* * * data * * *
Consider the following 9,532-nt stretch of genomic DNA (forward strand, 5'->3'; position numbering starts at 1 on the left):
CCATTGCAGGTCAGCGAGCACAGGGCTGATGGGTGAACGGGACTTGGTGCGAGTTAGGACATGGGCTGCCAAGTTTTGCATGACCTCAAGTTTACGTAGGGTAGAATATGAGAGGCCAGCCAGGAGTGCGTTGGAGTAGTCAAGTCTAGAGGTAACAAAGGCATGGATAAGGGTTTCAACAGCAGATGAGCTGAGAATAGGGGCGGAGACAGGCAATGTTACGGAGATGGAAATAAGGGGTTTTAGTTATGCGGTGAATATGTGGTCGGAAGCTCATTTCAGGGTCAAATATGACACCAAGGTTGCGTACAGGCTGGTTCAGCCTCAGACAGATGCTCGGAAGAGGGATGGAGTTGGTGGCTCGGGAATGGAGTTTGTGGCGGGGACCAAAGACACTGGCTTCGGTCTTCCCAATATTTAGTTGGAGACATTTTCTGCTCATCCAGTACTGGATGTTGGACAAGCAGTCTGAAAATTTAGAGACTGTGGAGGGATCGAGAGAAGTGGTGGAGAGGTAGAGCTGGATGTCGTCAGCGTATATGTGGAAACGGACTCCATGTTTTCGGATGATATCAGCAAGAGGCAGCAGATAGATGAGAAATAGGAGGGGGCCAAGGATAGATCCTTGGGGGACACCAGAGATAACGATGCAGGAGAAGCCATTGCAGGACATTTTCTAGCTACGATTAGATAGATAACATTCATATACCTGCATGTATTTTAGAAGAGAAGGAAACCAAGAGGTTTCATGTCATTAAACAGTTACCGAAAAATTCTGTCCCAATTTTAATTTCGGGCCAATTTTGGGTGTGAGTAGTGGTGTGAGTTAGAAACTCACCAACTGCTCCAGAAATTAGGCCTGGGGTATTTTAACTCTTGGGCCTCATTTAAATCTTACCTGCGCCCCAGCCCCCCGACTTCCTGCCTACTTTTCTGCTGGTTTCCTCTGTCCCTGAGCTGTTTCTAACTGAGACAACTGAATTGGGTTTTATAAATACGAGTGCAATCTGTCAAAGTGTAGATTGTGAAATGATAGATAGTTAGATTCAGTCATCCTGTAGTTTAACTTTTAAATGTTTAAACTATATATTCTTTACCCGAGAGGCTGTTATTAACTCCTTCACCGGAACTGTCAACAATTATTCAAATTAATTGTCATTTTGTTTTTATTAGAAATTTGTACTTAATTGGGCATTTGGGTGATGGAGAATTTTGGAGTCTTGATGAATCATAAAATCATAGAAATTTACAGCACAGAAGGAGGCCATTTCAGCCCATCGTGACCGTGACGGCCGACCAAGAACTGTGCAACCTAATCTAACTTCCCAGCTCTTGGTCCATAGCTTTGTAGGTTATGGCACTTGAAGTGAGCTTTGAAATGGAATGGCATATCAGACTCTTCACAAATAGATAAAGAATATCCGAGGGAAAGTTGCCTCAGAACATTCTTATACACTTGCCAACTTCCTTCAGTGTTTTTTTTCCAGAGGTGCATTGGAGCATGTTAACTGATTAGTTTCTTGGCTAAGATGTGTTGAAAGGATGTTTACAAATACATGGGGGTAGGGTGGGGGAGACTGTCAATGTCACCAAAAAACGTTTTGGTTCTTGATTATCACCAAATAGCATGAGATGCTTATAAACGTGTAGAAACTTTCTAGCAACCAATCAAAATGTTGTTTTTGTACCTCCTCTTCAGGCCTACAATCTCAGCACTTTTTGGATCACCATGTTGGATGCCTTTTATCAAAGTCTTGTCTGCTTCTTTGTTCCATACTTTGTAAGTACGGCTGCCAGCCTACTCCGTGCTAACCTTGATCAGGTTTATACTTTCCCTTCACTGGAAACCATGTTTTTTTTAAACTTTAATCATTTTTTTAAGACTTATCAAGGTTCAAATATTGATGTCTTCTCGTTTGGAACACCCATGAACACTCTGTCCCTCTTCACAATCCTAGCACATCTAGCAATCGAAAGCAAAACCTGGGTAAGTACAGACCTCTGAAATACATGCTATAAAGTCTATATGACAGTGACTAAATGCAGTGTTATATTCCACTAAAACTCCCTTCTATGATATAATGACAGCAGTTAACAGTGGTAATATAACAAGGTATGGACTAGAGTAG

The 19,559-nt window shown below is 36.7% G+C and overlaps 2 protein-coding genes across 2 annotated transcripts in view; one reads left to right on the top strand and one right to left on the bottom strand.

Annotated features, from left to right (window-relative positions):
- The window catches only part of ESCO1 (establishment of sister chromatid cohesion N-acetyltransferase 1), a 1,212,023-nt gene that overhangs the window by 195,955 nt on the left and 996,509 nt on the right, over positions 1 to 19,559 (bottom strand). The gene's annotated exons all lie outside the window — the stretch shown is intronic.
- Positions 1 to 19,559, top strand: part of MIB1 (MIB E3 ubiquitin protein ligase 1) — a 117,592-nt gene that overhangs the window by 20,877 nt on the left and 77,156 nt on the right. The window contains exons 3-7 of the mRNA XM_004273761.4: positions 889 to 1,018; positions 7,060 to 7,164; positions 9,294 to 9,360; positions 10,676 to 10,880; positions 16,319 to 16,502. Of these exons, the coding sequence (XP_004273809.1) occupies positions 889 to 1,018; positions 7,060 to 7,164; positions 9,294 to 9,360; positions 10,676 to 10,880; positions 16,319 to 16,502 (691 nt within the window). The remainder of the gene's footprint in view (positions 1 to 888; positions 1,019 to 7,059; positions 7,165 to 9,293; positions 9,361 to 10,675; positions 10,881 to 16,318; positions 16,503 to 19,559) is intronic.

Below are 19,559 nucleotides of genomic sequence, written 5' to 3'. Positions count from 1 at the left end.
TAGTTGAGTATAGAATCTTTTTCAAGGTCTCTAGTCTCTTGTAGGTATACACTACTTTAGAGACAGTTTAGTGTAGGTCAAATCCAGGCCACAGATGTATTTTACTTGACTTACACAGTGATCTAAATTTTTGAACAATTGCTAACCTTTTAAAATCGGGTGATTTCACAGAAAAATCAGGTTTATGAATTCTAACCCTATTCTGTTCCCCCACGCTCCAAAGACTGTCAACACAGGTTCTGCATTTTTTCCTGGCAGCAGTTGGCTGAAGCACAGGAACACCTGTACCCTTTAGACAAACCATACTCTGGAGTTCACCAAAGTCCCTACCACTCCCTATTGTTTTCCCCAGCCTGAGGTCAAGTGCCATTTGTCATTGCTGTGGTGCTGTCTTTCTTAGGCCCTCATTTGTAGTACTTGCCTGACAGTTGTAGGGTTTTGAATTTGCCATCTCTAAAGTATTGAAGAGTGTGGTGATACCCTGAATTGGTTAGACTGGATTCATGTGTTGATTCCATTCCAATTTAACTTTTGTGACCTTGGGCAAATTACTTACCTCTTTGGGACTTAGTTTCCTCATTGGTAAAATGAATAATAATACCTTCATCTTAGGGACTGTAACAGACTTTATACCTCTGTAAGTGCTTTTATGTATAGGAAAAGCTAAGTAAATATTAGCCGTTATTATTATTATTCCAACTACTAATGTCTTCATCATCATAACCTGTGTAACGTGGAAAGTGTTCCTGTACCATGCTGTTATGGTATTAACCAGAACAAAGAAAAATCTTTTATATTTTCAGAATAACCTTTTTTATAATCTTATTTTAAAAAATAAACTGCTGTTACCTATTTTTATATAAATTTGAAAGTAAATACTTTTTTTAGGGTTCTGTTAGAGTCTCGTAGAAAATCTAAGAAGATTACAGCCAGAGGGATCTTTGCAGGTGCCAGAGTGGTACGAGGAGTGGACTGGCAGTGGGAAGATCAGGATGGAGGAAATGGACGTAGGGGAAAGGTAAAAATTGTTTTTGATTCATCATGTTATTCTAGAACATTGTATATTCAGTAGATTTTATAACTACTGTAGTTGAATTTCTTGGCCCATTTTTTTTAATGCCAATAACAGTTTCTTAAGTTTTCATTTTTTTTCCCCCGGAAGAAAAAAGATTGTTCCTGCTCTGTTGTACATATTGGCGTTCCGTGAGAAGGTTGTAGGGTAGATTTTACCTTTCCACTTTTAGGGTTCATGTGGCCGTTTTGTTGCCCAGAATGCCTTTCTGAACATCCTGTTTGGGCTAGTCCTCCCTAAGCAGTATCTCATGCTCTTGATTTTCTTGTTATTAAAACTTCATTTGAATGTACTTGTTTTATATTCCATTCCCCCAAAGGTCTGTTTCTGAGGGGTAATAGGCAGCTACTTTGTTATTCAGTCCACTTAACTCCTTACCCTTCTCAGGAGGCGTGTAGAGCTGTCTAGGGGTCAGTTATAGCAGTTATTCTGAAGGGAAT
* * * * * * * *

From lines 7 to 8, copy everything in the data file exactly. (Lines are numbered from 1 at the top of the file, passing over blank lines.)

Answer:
Below are 19,559 nucleotides of genomic sequence, written 5' to 3'. Positions count from 1 at the left end.
TAGTTGAGTATAGAATCTTTTTCAAGGTCTCTAGTCTCTTGTAGGTATACACTACTTTAGAGACAGTTTAGTGTAGGTCAAATCCAGGCCACAGATGTATTTTACTTGACTTACACAGTGATCTAAATTTTTGAACAATTGCTAACCTTTTAAAATCGGGTGATTTCACAGAAAAATCAGGTTTATGAATTCTAACCCTATTCTGTTCCCCCACGCTCCAAAGACTGTCAACACAGGTTCTGCATTTTTTCCTGGCAGCAGTTGGCTGAAGCACAGGAACACCTGTACCCTTTAGACAAACCATACTCTGGAGTTCACCAAAGTCCCTACCACTCCCTATTGTTTTCCCCAGCCTGAGGTCAAGTGCCATTTGTCATTGCTGTGGTGCTGTCTTTCTTAGGCCCTCATTTGTAGTACTTGCCTGACAGTTGTAGGGTTTTGAATTTGCCATCTCTAAAGTATTGAAGAGTGTGGTGATACCCTGAATTGGTTAGACTGGATTCATGTGTTGATTCCATTCCAATTTAACTTTTGTGACCTTGGGCAAATTACTTACCTCTTTGGGACTTAGTTTCCTCATTGGTAAAATGAATAATAATACCTTCATCTTAGGGACTGTAACAGACTTTATACCTCTGTAAGTGCTTTTATGTATAGGAAAAGCTAAGTAAATATTAGCCGTTATTATTATTATTCCAACTACTAATGTCTTCATCATCATAACCTGTGTAACGTGGAAAGTGTTCCTGTACCATGCTGTTATGGTATTAACCAGAACAAAGAAAAATCTTTTATATTTTCAGAATAACCTTTTTTATAATCTTATTTTAAAAAATAAACTGCTGTTACCTATTTTTATATAAATTTGAAAGTAAATACTTTTTTTAGGGTTCTGTTAGAGTCTCGTAGAAAATCTAAGAAGATTACAGCCAGAGGGATCTTTGCAGGTGCCAGAGTGGTACGAGGAGTGGACTGGCAGTGGGAAGATCAGGATGGAGGAAATGGACGTAGGGGAAAGGTAAAAATTGTTTTTGATTCATCATGTTATTCTAGAACATTGTATATTCAGTAGATTTTATAACTACTGTAGTTGAATTTCTTGGCCCATTTTTTTTAATGCCAATAACAGTTTCTTAAGTTTTCATTTTTTTTCCCCCGGAAGAAAAAAGATTGTTCCTGCTCTGTTGTACATATTGGCGTTCCGTGAGAAGGTTGTAGGGTAGATTTTACCTTTCCACTTTTAGGGTTCATGTGGCCGTTTTGTTGCCCAGAATGCCTTTCTGAACATCCTGTTTGGGCTAGTCCTCCCTAAGCAGTATCTCATGCTCTTGATTTTCTTGTTATTAAAACTTCATTTGAATGTACTTGTTTTATATTCCATTCCCCCAAAGGTCTGTTTCTGAGGGGTAATAGGCAGCTACTTTGTTATTCAGTCCACTTAACTCCTTACCCTTCTCAGGAGGCGTGTAGAGCTGTCTAGGGGTCAGTTATAGCAGTTATTCTGAAGGGAAT